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Divine Expectations: An American Woman In Nineteenth-Century Palestine
by Barbara Kreiger
contributions by Shalom Goldman
Ohio University Press, 1999
Cloth: 978-0-8214-1294-7 | Paper: 978-0-8214-1295-4 | eISBN: 978-0-8214-4105-3
Library of Congress Classification BV3202.M55D58 1999
Dewey Decimal Classification 266.0092

ABOUT THIS BOOK
ABOUT THIS BOOK
Barbara Kreiger's intriguing narrative presents the account of Clorinda Minor, a charismatic American Christian woman whose belief in the Second Coming prompted her to leave a comfortable life in Philadelphia in 1851 and take up agriculture in Palestine.

After her disappointment in a failed prophecy that the End of Days would take place in October 1844, Mrs. Minor determined that the Holy Land was not yet adequately prepared for such an event and decided that it would be her mission to teach the poverty-stricken Jews of Palestine to work the soil. In this very American story, Mrs. Minor, like so many other pioneers of her day, looked to the land as her future.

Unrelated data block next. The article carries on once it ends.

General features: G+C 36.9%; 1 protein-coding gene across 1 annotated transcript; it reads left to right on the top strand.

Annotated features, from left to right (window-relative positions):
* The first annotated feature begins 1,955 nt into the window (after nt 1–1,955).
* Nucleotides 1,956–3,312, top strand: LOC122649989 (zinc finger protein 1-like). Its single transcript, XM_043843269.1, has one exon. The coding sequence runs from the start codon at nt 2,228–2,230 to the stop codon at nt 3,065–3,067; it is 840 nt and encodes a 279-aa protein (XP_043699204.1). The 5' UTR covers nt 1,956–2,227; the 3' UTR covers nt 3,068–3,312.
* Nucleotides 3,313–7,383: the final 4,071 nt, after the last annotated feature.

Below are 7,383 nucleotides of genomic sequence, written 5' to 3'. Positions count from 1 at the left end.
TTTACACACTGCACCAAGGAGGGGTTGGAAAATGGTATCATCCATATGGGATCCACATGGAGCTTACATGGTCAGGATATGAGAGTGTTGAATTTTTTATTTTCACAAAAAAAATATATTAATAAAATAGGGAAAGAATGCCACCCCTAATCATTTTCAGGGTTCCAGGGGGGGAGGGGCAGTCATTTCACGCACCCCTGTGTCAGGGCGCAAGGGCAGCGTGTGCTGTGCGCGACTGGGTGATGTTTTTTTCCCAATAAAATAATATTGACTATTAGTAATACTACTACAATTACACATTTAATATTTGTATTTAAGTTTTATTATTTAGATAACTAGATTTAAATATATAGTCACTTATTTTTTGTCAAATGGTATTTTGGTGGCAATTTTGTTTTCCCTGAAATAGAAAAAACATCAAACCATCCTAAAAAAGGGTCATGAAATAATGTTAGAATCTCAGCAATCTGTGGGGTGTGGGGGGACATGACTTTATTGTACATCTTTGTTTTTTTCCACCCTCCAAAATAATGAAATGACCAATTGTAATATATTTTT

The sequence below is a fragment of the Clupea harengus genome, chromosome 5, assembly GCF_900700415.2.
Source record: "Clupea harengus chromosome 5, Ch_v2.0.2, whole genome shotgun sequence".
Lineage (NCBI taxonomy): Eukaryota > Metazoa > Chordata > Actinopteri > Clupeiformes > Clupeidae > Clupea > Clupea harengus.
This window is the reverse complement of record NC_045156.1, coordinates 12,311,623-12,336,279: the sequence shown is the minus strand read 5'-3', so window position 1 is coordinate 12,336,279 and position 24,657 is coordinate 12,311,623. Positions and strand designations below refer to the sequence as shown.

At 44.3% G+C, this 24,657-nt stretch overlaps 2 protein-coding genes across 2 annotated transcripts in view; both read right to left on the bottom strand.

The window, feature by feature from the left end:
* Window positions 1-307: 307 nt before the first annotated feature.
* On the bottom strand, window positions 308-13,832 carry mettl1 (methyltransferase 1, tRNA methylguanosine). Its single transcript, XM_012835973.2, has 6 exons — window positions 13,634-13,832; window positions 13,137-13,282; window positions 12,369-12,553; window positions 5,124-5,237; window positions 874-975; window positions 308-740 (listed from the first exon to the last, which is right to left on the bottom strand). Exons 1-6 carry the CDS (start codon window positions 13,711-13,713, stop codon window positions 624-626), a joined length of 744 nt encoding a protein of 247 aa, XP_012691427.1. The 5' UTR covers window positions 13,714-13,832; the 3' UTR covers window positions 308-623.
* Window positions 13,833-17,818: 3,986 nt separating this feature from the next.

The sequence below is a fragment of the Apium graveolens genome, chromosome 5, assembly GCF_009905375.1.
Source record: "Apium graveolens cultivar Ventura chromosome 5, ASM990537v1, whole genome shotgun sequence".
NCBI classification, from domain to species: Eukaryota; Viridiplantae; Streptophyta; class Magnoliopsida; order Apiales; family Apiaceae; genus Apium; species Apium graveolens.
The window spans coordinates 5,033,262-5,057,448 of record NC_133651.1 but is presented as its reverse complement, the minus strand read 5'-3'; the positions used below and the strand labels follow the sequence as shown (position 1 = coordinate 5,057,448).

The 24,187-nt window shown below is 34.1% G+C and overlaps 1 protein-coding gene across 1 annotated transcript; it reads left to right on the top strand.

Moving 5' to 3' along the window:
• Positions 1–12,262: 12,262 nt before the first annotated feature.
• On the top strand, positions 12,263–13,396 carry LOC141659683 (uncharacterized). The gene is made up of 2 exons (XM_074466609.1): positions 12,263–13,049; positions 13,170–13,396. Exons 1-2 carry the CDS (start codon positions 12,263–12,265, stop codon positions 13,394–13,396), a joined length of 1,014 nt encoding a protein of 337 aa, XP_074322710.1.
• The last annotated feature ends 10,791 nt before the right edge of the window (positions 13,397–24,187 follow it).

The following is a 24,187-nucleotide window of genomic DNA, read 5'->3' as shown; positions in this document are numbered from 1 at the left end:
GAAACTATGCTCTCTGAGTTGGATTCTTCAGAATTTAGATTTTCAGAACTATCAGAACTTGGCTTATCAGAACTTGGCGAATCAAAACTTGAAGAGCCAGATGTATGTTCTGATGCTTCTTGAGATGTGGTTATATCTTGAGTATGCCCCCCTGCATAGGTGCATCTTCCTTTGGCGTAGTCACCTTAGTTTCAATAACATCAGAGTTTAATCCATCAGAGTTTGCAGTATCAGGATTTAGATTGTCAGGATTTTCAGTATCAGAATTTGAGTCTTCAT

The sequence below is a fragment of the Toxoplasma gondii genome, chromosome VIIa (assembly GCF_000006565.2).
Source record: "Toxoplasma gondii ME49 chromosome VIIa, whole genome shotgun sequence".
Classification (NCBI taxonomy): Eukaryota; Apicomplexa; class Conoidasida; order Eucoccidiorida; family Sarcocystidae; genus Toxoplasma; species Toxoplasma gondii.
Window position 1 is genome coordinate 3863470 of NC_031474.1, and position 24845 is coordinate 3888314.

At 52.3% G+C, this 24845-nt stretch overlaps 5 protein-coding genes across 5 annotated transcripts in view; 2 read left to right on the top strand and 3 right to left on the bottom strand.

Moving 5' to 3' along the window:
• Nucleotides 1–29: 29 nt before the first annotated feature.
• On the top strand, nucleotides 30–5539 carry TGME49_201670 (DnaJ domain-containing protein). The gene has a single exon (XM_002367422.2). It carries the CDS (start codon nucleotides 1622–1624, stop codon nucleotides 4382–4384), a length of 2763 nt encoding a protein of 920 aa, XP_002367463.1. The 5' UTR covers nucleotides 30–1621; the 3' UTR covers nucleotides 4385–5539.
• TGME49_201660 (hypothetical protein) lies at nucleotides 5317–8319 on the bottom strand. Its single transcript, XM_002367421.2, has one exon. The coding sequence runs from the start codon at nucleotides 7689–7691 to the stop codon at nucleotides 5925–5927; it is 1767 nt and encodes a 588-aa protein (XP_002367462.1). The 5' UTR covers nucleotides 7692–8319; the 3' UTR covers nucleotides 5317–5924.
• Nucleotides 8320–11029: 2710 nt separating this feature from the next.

Even as her mission was distinctly religious, her daily efforts were in the social realm. And although her work brought Jews and Arabs together, and her small farm was a unique settlement where Christians, Muslims, and Jews labored alongside one another, the events detailed in Divine Expectations had dramatic and tragic diplomatic and international repercussions.

With the deft touch of a novelist, Barbara Kreiger weaves the little-known story of Clorinda Minor into the larger context of the region and its history, presenting it in its charming eccentricity and its gripping reality.

See other books on: Adventists | American Woman | Kreiger, Barbara | Missionaries | Palestine
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